Have you noticed that your pictures look different when viewed in Web browser and in Adobe Photoshop? Or perhaps you have discovered that the pictures look different when viewed in Internet Explorer and Safari. There is no need to check your sanity or suspect your vision, this is a common problem caused by dismal color management support in various software (including some web browsers) and operating systems.
Web browsers without color management support assume all photos are in sRGB color space and your monitor is also sRGB-compliant. You may see (sometimes very) different colors that you don’t expect if any of the two assumptions is not true. If the photos are indeed in sRGB color space and your monitor does have a device color profile that is sRGB or close to it, your may not encounter much of a problem in your daily web browsing. After all, most sane people upload only photos encoded in sRGB color space to the web. That’s probably part of the reasons why some browsers still do not support color management.
There are other reasons that you may see a different color than you expect, such as incorrect white balance setting, blown channel (over exposure), etc. These are not within the scope of the current discussion.
Why do we want color managed web browsers?
Color management helps to make sure the photos are displayed consistently across all devices and software applications. It helps to avoid the situation where you spend precious time tweaking your photos in Adobe Photoshop or Nikon Capture NX (both are color managed), only to find out the photos look dull and lifeless after they are uploaded to the Internet and viewed in a web browser.
Is your web browser color managed?
To check out your browsers for color profile awareness, visit the International Color Consortium’s test page. Another excellent resource for browser testing is the post titled Digital-Image Color Spaces at Jeffery Friedl’s Blog.
On my computer (Windows Vista), Mozilla Firefox 3.1Beta2 and Apple Safari 3.2 are color managed, while Google Chrome 1.0 and Microsoft IE 8.0 are not.
Color management support in Mozilla Firefox 3+
If you use Mozilla Firefox, Version 3 and above support color management but it may not be turned on by default. The following shows you how to enable color management in Mozilla Firefox 3.x.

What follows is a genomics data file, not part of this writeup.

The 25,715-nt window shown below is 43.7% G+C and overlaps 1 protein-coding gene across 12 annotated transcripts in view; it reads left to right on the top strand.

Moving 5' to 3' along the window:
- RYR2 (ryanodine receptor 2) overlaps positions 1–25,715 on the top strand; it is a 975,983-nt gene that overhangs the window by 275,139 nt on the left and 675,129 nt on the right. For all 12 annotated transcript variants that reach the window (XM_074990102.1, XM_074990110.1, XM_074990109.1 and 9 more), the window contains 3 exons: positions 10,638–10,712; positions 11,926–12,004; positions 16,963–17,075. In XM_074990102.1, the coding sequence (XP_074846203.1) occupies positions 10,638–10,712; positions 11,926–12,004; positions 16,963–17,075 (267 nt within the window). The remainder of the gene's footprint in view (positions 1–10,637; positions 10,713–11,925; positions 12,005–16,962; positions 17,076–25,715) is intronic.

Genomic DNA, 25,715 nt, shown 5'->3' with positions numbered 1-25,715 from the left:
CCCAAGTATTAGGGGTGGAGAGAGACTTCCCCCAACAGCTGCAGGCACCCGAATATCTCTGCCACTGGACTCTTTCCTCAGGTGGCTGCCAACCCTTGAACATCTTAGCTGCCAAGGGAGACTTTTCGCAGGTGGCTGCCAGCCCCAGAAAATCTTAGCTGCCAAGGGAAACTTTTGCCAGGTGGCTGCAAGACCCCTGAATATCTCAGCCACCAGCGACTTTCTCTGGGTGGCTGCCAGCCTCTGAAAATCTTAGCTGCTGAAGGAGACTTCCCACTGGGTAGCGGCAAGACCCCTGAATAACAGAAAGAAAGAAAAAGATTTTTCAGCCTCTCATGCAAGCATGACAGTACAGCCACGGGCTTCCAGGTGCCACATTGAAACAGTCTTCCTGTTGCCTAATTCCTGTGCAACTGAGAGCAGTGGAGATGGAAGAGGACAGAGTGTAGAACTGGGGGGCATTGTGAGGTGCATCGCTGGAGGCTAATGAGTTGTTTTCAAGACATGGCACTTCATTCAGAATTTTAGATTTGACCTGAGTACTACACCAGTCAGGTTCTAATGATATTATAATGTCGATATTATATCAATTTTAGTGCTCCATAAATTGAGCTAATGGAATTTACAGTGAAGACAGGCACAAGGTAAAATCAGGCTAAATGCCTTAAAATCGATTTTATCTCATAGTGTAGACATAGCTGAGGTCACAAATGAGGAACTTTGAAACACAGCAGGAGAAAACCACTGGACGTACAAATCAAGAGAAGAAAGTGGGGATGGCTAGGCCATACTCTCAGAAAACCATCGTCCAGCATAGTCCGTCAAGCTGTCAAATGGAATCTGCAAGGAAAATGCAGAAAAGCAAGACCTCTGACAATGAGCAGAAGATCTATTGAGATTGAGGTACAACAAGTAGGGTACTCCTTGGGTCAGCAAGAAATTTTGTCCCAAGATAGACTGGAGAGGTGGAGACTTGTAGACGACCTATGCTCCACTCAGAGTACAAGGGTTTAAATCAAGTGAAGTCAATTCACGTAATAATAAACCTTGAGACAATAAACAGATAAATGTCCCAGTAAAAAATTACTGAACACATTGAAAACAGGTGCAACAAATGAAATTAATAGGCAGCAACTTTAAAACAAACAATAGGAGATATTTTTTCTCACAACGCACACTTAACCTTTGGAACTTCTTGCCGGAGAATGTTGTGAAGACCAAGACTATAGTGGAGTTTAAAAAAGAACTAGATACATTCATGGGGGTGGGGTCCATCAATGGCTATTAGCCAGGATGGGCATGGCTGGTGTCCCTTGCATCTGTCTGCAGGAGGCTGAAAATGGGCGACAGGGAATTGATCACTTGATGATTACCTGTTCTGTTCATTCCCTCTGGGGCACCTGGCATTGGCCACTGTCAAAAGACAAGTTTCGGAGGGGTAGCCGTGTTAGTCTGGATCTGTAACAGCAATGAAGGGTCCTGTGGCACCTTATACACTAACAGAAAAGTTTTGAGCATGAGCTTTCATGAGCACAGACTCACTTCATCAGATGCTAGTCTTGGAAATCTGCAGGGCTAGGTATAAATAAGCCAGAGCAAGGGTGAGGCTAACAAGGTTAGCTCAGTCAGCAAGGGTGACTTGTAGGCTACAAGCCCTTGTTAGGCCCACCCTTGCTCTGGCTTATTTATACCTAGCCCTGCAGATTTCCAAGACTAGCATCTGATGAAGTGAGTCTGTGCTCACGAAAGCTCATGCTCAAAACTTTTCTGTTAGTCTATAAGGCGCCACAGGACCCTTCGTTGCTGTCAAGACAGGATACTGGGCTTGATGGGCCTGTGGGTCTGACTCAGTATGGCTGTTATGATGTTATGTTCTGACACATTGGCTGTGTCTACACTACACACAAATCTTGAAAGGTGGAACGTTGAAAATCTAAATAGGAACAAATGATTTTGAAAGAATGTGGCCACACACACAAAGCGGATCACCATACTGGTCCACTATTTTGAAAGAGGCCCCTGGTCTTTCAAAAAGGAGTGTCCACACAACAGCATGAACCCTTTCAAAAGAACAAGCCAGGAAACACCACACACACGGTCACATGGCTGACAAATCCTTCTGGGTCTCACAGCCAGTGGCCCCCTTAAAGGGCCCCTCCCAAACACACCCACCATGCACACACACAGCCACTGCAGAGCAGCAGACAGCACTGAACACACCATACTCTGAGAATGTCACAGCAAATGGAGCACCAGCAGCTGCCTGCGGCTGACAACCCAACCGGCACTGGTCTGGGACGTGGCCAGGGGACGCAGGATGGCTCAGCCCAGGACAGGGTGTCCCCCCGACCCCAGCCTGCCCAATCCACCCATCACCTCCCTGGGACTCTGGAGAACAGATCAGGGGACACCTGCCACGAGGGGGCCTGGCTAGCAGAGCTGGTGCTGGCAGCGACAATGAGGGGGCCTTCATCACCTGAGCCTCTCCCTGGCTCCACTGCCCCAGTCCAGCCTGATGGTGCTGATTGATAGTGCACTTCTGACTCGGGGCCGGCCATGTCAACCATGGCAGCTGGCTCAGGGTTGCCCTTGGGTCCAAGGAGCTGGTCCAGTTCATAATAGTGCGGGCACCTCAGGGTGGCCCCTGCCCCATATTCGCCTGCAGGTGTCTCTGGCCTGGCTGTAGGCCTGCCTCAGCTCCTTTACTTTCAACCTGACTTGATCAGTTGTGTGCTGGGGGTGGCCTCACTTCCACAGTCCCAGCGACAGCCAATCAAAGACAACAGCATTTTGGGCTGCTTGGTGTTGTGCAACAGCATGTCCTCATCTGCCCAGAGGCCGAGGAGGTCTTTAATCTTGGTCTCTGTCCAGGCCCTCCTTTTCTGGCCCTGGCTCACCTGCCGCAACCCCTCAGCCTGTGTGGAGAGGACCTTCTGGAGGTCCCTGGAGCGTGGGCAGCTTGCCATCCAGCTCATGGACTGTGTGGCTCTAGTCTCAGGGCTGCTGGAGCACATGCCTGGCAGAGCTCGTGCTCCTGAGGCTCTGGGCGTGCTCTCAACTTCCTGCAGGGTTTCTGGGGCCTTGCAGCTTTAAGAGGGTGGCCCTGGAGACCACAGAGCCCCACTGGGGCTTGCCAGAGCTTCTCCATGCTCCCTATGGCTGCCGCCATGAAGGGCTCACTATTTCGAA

- Type (without the quote ) “about:config” and hit enter key in the address bar of the browser and click away the warning dialog box.
- In the filter bar, type “gfx.color” and hit enter key.
- Double click on “gfx.color_management.mode” and change it to 0 (disabled), 1 (enabled for everything, CSS/HTML colors and untagged images are treated as sRGB, tagged images are handled with their profiles), or 2 (enabled only for graphics tagged with a color profile, default).
- The preference “gfx.color_management.rendering_intent” controls how the image is rendered: -1 (Honor the rendering intent specified in the image file), 0 (Perceptual, Default), 1 (Relative colorimetric, 2 (Saturation), and 3 (Absolute colorimetric). Default value of 1 (perceptual) should work fine.
- The preference “gfx.color_management.display_profile” should be left unspecified so the global system profile is used.
There are several caveats with color managements in web browsers.
- Without a properly calibrated monitor and correct color profile, color management may make colors look worse.
- Performance penalty. There is a 10-15% performance hit when color management is enabled on Firefox.
- Images without a color profile may still be rendered differently. Some browser will assume it is in sRGB while other will assume it is in the monitor profile.
Keywords: Color Management, Color Space, Devices, ICC, ICC Profiles, Monitor Calibration, Monitor Profiles